PROMO Energy - Oil Pump Rig - iStock - Karina Movsesyan

Survey ranks Colorado last for energy competitiveness among Canadian and American energy producers

© iStock - Karina Movsesyan

By Derek Draplin | The Center Square

A survey comparing the competitiveness of Canadian and American energy markets ranked Colorado last out of 20 jurisdictions.

The right-leaning Fraser Institute’s study, released last month, details “barriers to investment in oil and gas exploration and production facilities in each of the two countries,” and ranks five Canadian provinces and 15 U.S. states. The survey used 81 respondents mostly from oil and gas industry executives and consultants.

Regulatory factors were key to Colorado being ranked 20th – and the "least-attractive" for oil and gas investment.

Fourteen U.S. states – led by Texas, Oklahoma, Kansas and Wyoming – and five Canadian provinces all ranked ahead of the Centennial State.

One response on Colorado’s regulatory climate read, “Policymakers are out of touch with the concerns of the oil and gas industry.” 

The survey found 90 percent of respondents in California and Colorado were “deterred” by the cost of regulatory compliance, while 82 percent of respondents in both states were “deterred” by regulatory enforcement. In Colorado, 78 percent of those who responded to the survey also said they were “deterred” by “regulatory duplication and inconsistencies.”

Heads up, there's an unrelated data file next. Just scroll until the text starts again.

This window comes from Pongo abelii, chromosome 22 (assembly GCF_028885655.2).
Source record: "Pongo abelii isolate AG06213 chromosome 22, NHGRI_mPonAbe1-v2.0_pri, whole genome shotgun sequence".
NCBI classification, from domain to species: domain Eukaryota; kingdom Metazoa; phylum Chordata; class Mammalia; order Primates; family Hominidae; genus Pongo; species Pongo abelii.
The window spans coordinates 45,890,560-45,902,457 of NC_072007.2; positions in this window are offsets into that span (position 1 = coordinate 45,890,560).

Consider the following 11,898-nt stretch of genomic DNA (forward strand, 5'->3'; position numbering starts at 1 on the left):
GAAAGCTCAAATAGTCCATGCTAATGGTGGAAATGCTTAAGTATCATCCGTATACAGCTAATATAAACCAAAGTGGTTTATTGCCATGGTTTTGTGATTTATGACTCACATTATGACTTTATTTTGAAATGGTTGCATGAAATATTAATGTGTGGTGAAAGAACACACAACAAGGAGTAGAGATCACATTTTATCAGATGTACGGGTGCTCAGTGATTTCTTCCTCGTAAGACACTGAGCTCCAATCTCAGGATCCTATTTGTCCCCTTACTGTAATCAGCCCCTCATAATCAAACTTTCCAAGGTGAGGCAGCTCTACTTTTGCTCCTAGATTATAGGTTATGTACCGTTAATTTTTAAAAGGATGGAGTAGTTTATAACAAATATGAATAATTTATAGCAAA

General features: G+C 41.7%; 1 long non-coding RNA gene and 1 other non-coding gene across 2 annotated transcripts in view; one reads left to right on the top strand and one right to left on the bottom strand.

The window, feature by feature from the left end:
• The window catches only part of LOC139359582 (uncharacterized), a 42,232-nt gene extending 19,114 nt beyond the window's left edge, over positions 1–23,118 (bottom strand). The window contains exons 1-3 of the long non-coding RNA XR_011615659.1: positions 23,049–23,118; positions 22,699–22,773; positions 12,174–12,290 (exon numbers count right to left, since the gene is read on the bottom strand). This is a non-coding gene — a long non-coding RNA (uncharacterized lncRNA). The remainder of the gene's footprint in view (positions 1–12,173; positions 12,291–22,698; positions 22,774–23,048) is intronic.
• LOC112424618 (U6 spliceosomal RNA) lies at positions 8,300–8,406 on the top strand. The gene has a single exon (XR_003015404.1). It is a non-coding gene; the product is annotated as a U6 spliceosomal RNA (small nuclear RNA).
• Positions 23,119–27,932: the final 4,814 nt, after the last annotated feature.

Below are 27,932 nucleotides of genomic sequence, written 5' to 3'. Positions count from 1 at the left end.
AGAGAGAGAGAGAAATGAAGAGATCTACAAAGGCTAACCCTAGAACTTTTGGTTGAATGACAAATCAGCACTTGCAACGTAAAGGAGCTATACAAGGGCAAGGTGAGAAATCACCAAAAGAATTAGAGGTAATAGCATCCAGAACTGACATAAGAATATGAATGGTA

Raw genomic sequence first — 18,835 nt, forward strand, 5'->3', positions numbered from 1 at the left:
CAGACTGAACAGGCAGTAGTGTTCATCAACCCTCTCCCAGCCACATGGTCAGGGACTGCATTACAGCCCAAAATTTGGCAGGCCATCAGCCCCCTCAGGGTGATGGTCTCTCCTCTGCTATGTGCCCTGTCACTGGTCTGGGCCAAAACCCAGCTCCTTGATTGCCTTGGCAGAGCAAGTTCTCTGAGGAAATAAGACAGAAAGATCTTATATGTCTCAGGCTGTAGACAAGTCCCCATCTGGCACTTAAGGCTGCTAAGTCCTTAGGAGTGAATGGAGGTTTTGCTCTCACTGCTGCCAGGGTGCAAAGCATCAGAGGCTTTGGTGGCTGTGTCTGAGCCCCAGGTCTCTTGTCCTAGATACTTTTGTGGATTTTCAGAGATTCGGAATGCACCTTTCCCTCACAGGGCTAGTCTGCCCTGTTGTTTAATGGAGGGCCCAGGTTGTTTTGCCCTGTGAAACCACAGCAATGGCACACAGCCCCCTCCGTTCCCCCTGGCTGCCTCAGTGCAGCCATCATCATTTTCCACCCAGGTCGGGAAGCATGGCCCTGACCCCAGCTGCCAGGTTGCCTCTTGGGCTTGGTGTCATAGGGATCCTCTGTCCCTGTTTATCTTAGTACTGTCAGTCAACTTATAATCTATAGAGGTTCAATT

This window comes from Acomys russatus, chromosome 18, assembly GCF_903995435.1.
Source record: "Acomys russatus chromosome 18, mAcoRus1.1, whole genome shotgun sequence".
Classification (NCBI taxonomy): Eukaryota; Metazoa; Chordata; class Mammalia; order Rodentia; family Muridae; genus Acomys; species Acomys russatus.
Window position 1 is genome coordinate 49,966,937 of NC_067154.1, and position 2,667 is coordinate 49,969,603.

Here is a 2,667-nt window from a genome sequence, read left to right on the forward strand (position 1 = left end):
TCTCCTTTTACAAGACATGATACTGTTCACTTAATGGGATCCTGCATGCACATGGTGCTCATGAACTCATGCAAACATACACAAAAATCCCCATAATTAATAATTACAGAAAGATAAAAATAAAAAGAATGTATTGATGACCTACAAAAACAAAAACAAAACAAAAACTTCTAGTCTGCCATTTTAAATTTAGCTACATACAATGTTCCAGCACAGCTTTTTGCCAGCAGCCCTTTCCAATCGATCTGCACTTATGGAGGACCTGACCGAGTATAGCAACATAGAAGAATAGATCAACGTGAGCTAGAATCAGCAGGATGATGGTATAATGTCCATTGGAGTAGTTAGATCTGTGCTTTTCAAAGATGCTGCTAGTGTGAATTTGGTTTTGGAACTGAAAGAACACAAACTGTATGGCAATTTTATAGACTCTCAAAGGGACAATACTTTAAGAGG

Colorado also fared poorly when it came to labor availability, environmental regulations, and trade barriers, which were seen deterring investment. It ranked more favorably for its legal system and labor regulations 

Colorado lawmakers last session passed Senate Bill 181, which overhauled how a state commission would regulate the oil and gas industry and sought to give local governments more say in the regulatory process. The Colorado Oil & Gas Conservation Commission (COGCC) is still going through the rulemaking process ordered by the new law.

The legislation was widely opposed by the industry and Republicans, some of whom claimed it would cause regulatory uncertainty and potentially job losses.